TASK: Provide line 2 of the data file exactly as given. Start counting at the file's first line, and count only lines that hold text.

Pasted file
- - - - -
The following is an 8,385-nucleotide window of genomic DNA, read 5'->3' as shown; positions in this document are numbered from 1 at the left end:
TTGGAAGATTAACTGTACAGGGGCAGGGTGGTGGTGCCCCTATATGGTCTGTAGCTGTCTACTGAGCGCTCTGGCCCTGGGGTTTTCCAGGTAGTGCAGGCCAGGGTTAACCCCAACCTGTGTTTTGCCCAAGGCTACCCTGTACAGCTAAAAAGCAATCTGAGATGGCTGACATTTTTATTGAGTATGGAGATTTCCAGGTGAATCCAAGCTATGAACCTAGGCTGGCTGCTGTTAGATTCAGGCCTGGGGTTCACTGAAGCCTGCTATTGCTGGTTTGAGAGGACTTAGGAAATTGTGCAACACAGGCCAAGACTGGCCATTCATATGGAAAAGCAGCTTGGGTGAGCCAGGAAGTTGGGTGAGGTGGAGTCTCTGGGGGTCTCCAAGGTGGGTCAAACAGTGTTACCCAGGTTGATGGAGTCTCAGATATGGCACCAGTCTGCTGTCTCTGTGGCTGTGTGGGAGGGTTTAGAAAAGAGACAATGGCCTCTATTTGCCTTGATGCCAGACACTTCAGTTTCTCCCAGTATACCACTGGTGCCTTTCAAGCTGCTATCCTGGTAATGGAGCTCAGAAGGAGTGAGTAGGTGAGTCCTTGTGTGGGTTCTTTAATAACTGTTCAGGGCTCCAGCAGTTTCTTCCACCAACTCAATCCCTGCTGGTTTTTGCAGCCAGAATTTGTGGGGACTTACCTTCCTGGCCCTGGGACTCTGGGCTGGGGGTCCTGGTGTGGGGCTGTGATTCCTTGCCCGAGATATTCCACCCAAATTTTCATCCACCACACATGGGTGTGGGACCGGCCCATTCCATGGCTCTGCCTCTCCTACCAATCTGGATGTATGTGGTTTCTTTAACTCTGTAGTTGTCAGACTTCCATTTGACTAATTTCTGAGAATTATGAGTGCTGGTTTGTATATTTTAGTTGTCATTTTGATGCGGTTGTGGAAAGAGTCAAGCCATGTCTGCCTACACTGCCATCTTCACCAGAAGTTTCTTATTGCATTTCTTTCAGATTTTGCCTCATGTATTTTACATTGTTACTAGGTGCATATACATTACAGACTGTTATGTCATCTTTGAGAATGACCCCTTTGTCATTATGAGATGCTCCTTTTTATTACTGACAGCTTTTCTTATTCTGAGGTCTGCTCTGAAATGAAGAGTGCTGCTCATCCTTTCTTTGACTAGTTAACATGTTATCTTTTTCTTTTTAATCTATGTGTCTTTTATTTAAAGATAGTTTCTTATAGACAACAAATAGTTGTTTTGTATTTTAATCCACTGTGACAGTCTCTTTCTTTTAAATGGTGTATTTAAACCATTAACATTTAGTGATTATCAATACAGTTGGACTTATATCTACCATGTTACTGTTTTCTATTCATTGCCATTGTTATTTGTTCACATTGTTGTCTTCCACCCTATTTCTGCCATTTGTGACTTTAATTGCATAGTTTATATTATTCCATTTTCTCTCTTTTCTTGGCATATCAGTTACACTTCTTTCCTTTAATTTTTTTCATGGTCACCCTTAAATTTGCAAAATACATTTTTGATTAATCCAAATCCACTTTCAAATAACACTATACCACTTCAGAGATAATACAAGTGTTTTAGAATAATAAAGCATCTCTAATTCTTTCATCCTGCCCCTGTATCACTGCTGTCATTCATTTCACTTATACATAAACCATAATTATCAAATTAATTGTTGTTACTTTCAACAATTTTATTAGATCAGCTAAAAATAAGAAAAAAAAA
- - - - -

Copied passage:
TTGGAAGATTAACTGTACAGGGGCAGGGTGGTGGTGCCCCTATATGGTCTGTAGCTGTCTACTGAGCGCTCTGGCCCTGGGGTTTTCCAGGTAGTGCAGGCCAGGGTTAACCCCAACCTGTGTTTTGCCCAAGGCTACCCTGTACAGCTAAAAAGCAATCTGAGATGGCTGACATTTTTATTGAGTATGGAGATTTCCAGGTGAATCCAAGCTATGAACCTAGGCTGGCTGCTGTTAGATTCAGGCCTGGGGTTCACTGAAGCCTGCTATTGCTGGTTTGAGAGGACTTAGGAAATTGTGCAACACAGGCCAAGACTGGCCATTCATATGGAAAAGCAGCTTGGGTGAGCCAGGAAGTTGGGTGAGGTGGAGTCTCTGGGGGTCTCCAAGGTGGGTCAAACAGTGTTACCCAGGTTGATGGAGTCTCAGATATGGCACCAGTCTGCTGTCTCTGTGGCTGTGTGGGAGGGTTTAGAAAAGAGACAATGGCCTCTATTTGCCTTGATGCCAGACACTTCAGTTTCTCCCAGTATACCACTGGTGCCTTTCAAGCTGCTATCCTGGTAATGGAGCTCAGAAGGAGTGAGTAGGTGAGTCCTTGTGTGGGTTCTTTAATAACTGTTCAGGGCTCCAGCAGTTTCTTCCACCAACTCAATCCCTGCTGGTTTTTGCAGCCAGAATTTGTGGGGACTTACCTTCCTGGCCCTGGGACTCTGGGCTGGGGGTCCTGGTGTGGGGCTGTGATTCCTTGCCCGAGATATTCCACCCAAATTTTCATCCACCACACATGGGTGTGGGACCGGCCCATTCCATGGCTCTGCCTCTCCTACCAATCTGGATGTATGTGGTTTCTTTAACTCTGTAGTTGTCAGACTTCCATTTGACTAATTTCTGAGAATTATGAGTGCTGGTTTGTATATTTTAGTTGTCATTTTGATGCGGTTGTGGAAAGAGTCAAGCCATGTCTGCCTACACTGCCATCTTCACCAGAAGTTTCTTATTGCATTTCTTTCAGATTTTGCCTCATGTATTTTACATTGTTACTAGGTGCATATACATTACAGACTGTTATGTCATCTTTGAGAATGACCCCTTTGTCATTATGAGATGCTCCTTTTTATTACTGACAGCTTTTCTTATTCTGAGGTCTGCTCTGAAATGAAGAGTGCTGCTCATCCTTTCTTTGACTAGTTAACATGTTATCTTTTTCTTTTTAATCTATGTGTCTTTTATTTAAAGATAGTTTCTTATAGACAACAAATAGTTGTTTTGTATTTTAATCCACTGTGACAGTCTCTTTCTTTTAAATGGTGTATTTAAACCATTAACATTTAGTGATTATCAATACAGTTGGACTTATATCTACCATGTTACTGTTTTCTATTCATTGCCATTGTTATTTGTTCACATTGTTGTCTTCCACCCTATTTCTGCCATTTGTGACTTTAATTGCATAGTTTATATTATTCCATTTTCTCTCTTTTCTTGGCATATCAGTTACACTTCTTTCCTTTAATTTTTTTCATGGTCACCCTTAAATTTGCAAAATACATTTTTGATTAATCCAAATCCACTTTCAAATAACACTATACCACTTCAGAGATAATACAAGTGTTTTAGAATAATAAAGCATCTCTAATTCTTTCATCCTGCCCCTGTATCACTGCTGTCATTCATTTCACTTATACATAAACCATAATTATCAAATTAATTGTTGTTACTTTCAACAATTTTATTAGATCAGCTAAAAATAAGAAAAAAAAA